They named it, somewhat facetiously, Hope Plantation. According to the memories of some of the people who lived near the farm, the only hope for the inmates was the hope of escape - something they tried with regularity.
Gertrude Hebert was one of those who lived near the farm when she was young. She said in a piece in the Attakapas Gazette historical magazine some years ago that "the most chilling and spine-tingling sound" heard in the area was the baying of the bloodhounds used to track down would-be escapees.
She said the baying was also the signal for the plantation's neighbors to rush out and take in any washing that had been hung out to dry, because the prisoners would steal clothing from the lines. They needed to get rid of their black-and-white-striped prison garb and they also wanted to change clothes to confuse the dogs.
Convicts tended crops - mostly sugar cane - and made bricks on Hope Plantation. Photos taken in the early 1900s show a row of barracks-like buildings, a sugar mill, prison bakery, and an infirmary and drug store on the property.
The plantation also was the source of one of the most unusual landmarks on the old U.S. 90, now Highway 182, and a spate of stories that went with it.
Hebert said she thinks the landmark, a large box in a tree, was deposited in its branches during the Flood of 1927, but several others who recall seeing it say it was too high up in the tree to have been put there by the flood.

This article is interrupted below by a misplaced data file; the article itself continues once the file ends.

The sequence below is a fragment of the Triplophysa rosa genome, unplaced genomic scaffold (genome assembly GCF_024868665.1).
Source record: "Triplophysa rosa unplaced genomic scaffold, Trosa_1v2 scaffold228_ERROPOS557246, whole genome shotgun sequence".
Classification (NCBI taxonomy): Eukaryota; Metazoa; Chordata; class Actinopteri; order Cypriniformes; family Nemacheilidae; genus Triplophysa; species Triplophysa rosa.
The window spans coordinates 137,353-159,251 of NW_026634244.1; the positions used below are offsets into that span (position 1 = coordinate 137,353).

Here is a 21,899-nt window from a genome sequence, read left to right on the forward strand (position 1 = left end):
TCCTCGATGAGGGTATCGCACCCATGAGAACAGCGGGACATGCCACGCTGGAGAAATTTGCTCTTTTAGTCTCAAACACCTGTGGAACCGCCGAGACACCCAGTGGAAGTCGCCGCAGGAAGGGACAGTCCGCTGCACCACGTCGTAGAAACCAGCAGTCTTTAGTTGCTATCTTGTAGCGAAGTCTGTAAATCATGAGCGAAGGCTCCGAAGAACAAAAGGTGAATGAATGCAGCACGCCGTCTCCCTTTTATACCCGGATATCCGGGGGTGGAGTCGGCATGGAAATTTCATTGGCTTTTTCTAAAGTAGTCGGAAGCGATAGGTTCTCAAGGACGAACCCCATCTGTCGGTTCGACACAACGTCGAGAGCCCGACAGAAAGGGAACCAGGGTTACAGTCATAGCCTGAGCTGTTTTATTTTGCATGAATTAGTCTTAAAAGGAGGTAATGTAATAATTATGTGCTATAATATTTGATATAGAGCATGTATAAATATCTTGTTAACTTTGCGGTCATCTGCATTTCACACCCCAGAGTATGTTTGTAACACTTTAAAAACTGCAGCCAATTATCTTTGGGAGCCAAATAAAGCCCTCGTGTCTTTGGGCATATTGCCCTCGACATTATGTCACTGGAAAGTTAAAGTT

However it got there, the tree became known locally as "the coffin tree," and folks who used the road regularly remember watching for it. Kids traveling with their folks sometimes had a contest to see who would spot it first. Stories circulated for years that the box was used for convicts who died on the farm. Elaine Oubre of Broussard told me that in the tales her father told "it was definitely a coffin, not just a box."
"It was always very mysterious to me as a young girl," she said.
There was another story that the coffin contained a plantation owner's treasure and that you'd break a bone or go nuts if you tried to get it.
It almost certainly wasn't a coffin and held no riches. It's origin was much less romantic. It was only an old sugar vat that had been placed in the tree about 1927, when a Civilian Conservation Camp was opened nearby.
Several people told me that workers used the metal box as an outdoor shower to cool off during the long, hot summer days.
Hope Plantation was closed as a penal farm in 1931 and sold to private owners. The tank and the tree that it was in were removed when Jeanerette Senior High School was built in the late 1960s.
You can contact Jim Bradshaw at email@example.com or P.O. Box 1121, Washington LA 70589.